Item Details

Border Crossing with the Uninvited in Matthew’s Wedding Feast Parable and Jacques Tourneur’s I Walked with a Zombie

Issue: Vol 3 No. 1 (2007)

Journal: Postscripts: The Journal of Sacred Texts, Cultural Histories, and Contemporary Contexts

Subject Areas: Religious Studies Islamic Studies Biblical Studies

DOI: 10.1558/post.v3i1.97


This article is a theological (re)reading of Matthew’s wedding feast parable (22:1–14) through one of the parable’s specific disruptions: the man without a wedding garment. It argues that the plight of this enigmatic figure critiques Matthew’s dualistic anti-imperial reversal on its own terms and unveils the theology of empire embedded within its narrative. The man without a wedding garment is a border crosser whose presence unleashes a violent reaction from the anti-imperial king of the parable: the king has the man thrown into the “outer darkness.” The second half of the paper crosses into the world of B-horror, where the zombies in the Jacques Tourneur/Val Lewton collaboration, I Walked with a Zombie (RKO: 1943), are border crossers who not only disrupt colonial space, but also achieve a narrative and spatial takeover. Tourneur’s zombie film is offered as a way out of Matthew’s “outer darkness” and into a space of subversive hope. This article argues that border crossing is a subaltern strategy of resistance for the uprooted, dislocated, and excluded of the world.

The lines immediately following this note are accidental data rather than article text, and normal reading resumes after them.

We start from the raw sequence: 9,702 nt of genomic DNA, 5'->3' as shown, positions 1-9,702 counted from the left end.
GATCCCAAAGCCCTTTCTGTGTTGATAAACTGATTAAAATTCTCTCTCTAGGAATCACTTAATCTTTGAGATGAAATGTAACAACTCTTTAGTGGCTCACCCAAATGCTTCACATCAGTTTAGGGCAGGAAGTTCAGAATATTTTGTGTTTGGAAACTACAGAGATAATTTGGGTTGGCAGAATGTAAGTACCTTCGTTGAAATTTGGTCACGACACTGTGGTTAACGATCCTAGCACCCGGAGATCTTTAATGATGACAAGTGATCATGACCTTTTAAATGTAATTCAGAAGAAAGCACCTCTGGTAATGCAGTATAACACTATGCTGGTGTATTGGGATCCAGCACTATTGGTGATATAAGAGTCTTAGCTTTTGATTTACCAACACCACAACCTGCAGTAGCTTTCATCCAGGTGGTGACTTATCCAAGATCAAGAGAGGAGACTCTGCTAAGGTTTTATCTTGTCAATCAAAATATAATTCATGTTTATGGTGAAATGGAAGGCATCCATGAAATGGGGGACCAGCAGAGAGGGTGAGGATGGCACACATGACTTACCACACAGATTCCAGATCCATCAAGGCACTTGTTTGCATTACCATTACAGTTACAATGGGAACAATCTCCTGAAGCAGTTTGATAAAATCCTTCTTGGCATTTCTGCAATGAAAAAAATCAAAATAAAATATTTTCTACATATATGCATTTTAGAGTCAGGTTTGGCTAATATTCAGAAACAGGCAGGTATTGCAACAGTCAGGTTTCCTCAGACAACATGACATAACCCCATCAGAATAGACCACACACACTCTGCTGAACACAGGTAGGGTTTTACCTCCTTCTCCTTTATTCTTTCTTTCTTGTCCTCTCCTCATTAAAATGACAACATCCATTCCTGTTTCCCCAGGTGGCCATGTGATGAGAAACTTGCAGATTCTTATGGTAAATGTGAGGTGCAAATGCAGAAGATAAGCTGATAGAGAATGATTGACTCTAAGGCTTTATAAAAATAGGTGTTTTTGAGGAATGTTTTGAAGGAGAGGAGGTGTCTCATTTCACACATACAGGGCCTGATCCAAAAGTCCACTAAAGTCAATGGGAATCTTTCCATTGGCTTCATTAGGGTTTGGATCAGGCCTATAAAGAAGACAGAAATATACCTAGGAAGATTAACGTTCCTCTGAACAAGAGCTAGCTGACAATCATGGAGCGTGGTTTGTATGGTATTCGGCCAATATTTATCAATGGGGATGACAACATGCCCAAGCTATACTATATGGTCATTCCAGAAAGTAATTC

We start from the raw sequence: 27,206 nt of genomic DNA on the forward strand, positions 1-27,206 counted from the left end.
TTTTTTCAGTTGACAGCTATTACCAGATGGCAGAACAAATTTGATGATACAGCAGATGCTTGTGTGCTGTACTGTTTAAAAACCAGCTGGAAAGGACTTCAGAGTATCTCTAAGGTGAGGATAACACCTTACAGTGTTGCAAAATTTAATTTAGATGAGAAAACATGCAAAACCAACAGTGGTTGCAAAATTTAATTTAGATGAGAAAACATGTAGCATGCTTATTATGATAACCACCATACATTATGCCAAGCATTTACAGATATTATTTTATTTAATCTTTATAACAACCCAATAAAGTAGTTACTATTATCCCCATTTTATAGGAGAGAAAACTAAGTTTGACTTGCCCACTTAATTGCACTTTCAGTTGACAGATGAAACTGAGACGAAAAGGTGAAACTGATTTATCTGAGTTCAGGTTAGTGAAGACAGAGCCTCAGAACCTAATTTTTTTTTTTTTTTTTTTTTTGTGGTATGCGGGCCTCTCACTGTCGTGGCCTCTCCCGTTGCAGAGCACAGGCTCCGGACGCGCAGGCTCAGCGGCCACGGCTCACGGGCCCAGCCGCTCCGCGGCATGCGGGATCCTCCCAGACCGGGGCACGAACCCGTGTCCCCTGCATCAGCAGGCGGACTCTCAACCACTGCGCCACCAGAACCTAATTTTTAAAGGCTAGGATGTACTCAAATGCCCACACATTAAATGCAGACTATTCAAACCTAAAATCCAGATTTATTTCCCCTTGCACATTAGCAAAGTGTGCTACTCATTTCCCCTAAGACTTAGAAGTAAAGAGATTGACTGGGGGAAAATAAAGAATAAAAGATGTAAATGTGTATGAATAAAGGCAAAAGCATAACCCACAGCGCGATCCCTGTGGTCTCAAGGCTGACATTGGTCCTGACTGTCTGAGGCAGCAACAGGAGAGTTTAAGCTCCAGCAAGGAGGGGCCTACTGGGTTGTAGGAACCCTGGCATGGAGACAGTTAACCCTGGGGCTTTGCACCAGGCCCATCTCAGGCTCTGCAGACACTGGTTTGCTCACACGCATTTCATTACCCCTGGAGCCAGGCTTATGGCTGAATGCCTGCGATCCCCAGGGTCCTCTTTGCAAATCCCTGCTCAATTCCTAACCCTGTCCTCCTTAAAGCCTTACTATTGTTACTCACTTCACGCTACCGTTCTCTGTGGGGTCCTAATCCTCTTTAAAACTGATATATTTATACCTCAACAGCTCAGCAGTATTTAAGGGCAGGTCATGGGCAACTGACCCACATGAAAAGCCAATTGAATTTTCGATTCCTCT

Author: Mario DeGiglio-Bellemare

View Original Web Page